Part 2 – La Crisis Climática (The Climate Crisis) – Gunyala, Panama

When I left Alaska, I thought I had lost my place as a witness documenting global warming.  For nearly forty years I had watched and photographed some glaciers cascade into the ocean at alarming rates while others simply melted in place. Every year brought more extremes and records to the “Greatland”. Anomalies became patterns. Now I was in the mist and midst of a tropical rainforest and sea and hoped that this environment would give me a break from such stark evidence; that I would see the world as it should be, not what it will be.

Village that is being moved.

There has never been any doubt about global warming, at least not for me. The glaciers of the world are melting and oceans are rising at alarming rates. The last time CO2 was at this level in our atmosphere, the seas of the world were sixty feet higher. Then, the oceans took thousands of years to reach those levels. But today scientists warn that within the next 50 to 100 years, nearly every coastal community in the world will be planning to relocate to higher ground. But some communities are moving today – one of them right here in Panama where I once again bore witness to the creep of climate change.

As we bounced along the road in a Toyota 4X my ears perked up as our kayak guide Nemesio, a fifty year old native Guna, stated “this is where our island villagers will be re-located”. We promptly drove past a piece of bulldozed forest high above the ocean. The new community appeared to be well planned with each family receiving a lot served by sewer and water lines.  Overhead, a new power line was being placed to electrify the settlement.  The villagers are being forced from their traditional homes which have existed for generations on an island just off shore from the tiny Port of Barsuggum.  As Nemesio explained, this would be the first of many Guna relocations. What I had sought to avoid was unavoidable. The culture and landscape I was going to visit was transforming and I was not prepared for the stark and profound changes I would see on the trip.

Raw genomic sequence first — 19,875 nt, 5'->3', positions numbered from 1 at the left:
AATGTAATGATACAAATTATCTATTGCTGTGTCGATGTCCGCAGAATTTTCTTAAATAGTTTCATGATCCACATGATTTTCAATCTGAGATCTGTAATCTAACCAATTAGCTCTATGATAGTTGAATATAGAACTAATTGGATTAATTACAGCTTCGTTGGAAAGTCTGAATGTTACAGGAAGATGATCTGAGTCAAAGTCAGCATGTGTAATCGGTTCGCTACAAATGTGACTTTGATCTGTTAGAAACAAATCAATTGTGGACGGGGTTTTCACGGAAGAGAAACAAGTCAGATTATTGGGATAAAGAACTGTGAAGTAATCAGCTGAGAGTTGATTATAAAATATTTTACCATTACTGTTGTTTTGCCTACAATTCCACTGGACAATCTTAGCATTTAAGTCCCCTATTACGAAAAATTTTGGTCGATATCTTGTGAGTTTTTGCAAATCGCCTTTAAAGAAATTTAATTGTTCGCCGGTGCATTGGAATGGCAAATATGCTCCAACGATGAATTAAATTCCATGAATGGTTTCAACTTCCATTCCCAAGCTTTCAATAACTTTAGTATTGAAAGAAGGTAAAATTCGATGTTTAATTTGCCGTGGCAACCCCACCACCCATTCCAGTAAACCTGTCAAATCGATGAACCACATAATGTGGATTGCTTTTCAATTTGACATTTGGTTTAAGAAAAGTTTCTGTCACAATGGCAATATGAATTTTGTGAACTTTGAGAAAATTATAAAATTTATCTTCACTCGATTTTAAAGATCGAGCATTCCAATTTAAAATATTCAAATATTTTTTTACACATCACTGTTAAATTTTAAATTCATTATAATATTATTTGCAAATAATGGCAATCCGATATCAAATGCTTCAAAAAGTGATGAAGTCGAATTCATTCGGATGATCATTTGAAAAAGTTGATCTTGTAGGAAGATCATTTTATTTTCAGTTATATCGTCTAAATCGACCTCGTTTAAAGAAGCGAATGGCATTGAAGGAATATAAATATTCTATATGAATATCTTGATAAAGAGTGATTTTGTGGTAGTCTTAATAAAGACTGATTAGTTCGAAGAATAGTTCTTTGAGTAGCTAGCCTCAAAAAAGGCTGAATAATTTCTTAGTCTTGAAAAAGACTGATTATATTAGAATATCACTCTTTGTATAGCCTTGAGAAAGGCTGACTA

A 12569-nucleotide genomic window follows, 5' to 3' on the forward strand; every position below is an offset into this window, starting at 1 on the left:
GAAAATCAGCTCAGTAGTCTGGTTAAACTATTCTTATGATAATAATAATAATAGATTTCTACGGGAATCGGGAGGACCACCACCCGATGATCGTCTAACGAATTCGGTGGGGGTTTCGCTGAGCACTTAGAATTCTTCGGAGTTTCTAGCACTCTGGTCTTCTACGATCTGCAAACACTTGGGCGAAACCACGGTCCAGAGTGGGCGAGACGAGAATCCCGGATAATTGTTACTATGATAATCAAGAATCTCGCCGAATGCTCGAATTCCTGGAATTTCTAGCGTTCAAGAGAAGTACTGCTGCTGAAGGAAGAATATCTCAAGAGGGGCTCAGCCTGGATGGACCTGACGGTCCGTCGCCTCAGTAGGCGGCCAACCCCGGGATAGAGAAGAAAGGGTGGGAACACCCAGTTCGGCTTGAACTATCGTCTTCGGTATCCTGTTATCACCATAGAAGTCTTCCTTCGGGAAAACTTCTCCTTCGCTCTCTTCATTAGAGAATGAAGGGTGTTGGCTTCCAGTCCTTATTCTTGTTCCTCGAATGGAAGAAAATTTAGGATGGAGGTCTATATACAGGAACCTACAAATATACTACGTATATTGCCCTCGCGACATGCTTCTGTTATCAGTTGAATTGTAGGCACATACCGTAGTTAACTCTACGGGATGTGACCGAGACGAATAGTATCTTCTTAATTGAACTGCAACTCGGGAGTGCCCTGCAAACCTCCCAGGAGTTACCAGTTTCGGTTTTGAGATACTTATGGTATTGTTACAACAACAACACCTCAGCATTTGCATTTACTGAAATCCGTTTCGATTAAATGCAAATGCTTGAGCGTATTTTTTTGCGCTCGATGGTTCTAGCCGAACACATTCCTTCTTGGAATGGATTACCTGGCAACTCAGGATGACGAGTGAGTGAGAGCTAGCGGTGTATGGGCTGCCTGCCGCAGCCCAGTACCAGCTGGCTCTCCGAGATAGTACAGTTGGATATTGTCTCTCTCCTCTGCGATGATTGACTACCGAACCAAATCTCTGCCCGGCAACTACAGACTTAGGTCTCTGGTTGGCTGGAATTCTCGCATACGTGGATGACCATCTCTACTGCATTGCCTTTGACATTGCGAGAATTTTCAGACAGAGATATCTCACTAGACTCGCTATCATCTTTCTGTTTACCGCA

High tide last all day on this island.

While loading the motor boats, I spied an authentic wooden dugout with a tiny paddle used to access the nearby island by the locals. These are common, I learned. The Guna people are spread across the vast east coast and tropical islands of Panama.  It is an “semi-autonomous” region of Panama and the people enjoy a rich culture of ocean life, community and independence. They are tied to the land and protect it vigorously. While many Guna live on the coast, others have moved to Panama City over the past few generations.

Abandoned hut being swallowed by sea

As we left the dock the ocean spray off the bow had me closed-eyed and clutching the seat as we sped across the whitecaps. I could barely make out the first island as we approached. A cluster of tiny, tin-hooded grass huts and homes smothered the shore as we pulled into a small dock to gather some supplies. I glanced at the shore and was amazed at how dense the humanity was. Each house was no bigger than a few hundred square feet with little or no path between structures. The ocean lapped at every doorstep. Hurricanes don’t occur here so that threat is mitigated, thus the community still exists as it has for a 100 years. As we pulled away, the island of homes seemed to float upon the sea.  How could they live there any longer? I now understood the urgency of construction of their new village site. They were in a hurry. It wasn’t until our return trip that I was able to get a much better look at and understanding of the   threatened island and its residents’ race to higher ground.